OTA 226 Clinical Fieldwork Level I-B


Campus Location:
Georgetown, Wilmington
Effective Date:
2021-51
Prerequisite:
OTA 225
Co-Requisites:

OTA 223

Course Credits and Hours:
2.00 credits
1.00 lecture hours/week
5.00 lab hours/week
Course Description:

This adult and geriatric fieldwork experience exposes students to individuals served by occupational therapy. Students function as participating observers in the clinical setting with emphasis on continued development of their professional behaviors.

Required Text(s):

Obtain current textbook information by viewing the campus bookstore online or visit a campus bookstore. Check your course schedule for the course number and section.

Additional Materials:

All campus program and policy manuals.

Schedule Type:
Classroom Course
Disclaimer:

None

Core Course Performance Objectives (CCPOs):
  1. Demonstrate professional behaviors that include adhering to safety, ethical and confidentiality guidelines, communicating effectively, self- assessing, and maximizing learning opportunities. (CCC 2, 4; PGC 2, 4)
  2. Create associations between terms and concepts in the occupational therapy domain and process and the adult and geriatric population.
  3. Perform successful interactions with the clients and staff in the clinical setting. (CCC 1, 3, 4; PGC 2, 3)
  4. Perform basic occupational therapy techniques and participate in activities under supervision. (CCC 1, 2, 3, 4, 6; PGC 1, 2, 3, 4)
  5. Compare and contrast the roles and functions of the occupational therapist (OT), occupational therapy assistant (OTA), and/or other professionals in various practice settings. (CCC 4; PGC 1)
  6. Interpret information related to the occupational therapy process for a client, using the Occupational Therapy Practice Framework. (CCC1, 2, 4, 6; PGC 1, 2, 3, 4)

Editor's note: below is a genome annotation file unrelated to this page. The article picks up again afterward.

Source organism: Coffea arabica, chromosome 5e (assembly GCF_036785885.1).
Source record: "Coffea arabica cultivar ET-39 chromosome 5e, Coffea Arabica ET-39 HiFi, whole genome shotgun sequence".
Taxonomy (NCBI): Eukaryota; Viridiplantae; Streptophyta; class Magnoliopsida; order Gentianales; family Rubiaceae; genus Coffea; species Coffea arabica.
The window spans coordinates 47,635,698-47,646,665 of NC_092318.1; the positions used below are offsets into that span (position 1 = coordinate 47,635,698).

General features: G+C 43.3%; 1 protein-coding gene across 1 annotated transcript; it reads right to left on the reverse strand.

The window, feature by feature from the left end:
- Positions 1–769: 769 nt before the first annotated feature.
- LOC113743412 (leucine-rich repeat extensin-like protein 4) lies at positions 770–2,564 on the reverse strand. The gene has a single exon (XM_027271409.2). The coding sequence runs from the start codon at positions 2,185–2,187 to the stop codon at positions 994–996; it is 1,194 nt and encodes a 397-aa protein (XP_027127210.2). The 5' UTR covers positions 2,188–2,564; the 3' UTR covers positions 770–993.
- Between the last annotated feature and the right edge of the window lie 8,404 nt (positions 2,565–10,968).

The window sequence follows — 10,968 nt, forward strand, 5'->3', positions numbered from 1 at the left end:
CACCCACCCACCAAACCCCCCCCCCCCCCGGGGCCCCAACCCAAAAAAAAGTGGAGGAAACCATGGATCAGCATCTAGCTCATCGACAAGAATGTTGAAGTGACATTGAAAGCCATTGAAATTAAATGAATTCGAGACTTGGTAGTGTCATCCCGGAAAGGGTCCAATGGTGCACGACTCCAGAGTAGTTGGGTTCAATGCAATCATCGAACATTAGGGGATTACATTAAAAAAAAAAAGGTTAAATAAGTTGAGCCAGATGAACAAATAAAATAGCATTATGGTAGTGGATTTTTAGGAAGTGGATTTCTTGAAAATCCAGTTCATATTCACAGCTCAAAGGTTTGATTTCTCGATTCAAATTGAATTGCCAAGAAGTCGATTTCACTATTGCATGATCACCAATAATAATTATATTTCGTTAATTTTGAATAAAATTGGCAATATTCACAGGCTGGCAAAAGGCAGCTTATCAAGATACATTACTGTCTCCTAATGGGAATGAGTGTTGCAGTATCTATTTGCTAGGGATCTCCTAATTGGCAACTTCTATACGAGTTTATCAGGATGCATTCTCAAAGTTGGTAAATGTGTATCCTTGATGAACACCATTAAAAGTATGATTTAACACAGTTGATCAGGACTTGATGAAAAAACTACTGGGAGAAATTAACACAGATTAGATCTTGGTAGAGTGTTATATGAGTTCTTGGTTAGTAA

See Core Curriculum Competencies and Program Graduate Competencies at the end of the syllabus. CCPOs are linked to every competency they develop.

Measurable Performance Objectives (MPOs):

Upon completion of this course, the student will:

  1. Demonstrate professional behaviors that include adhering to safety, ethical and confidentiality guidelines, communicating effectively, self-assessing, and maximizing learning opportunities.
    1. Adhere to facility rules and safety regulations throughout the occupational therapy process as appropriate to the setting and scope of practice.
    2. Demonstrate knowledge of the American Occupational Therapy Association (AOTA) Code of Ethics and the AOTA Standards of Practice and use them as a guide for ethical decision making in professional interactions, client interventions, and when confronted with personal and organizational ethical conflicts.
    3. Demonstrate punctuality and preparedness for all fieldwork sessions.
    4. Demonstrate time management skills.
    5. Follow supervisory directions and guidelines and utilize feedback to change behavior.
    6. Handle stressful situations appropriately and with flexibility.
    7. Exhibit curiosity and interest in OT and take initiative to maximize learning.
    8. Adhere to the Health Insurance Portability and Accountability Act (HIPAA) regulations.
    9. Recognize at risk behaviors and potentially dangerous situations and respond when patient/client and/or staff assistance is needed.
  2. Create associations between terms and concepts in the occupational therapy domain and process and the adult and geriatric population.
    1. Create treatment plans that consider client needs, including cultural and contextual factors.
    2. Write treatment objectives, identify methods, and rationale for selection that are reflective of evidence-based practice.
    3. Describe the purposes and characteristics of quality documentation of occupational therapy services.
    4.  Define key terms and concepts associated with follow-up services and identify the role of occupational therapy, including home and community base programming with the adult and geriatric population.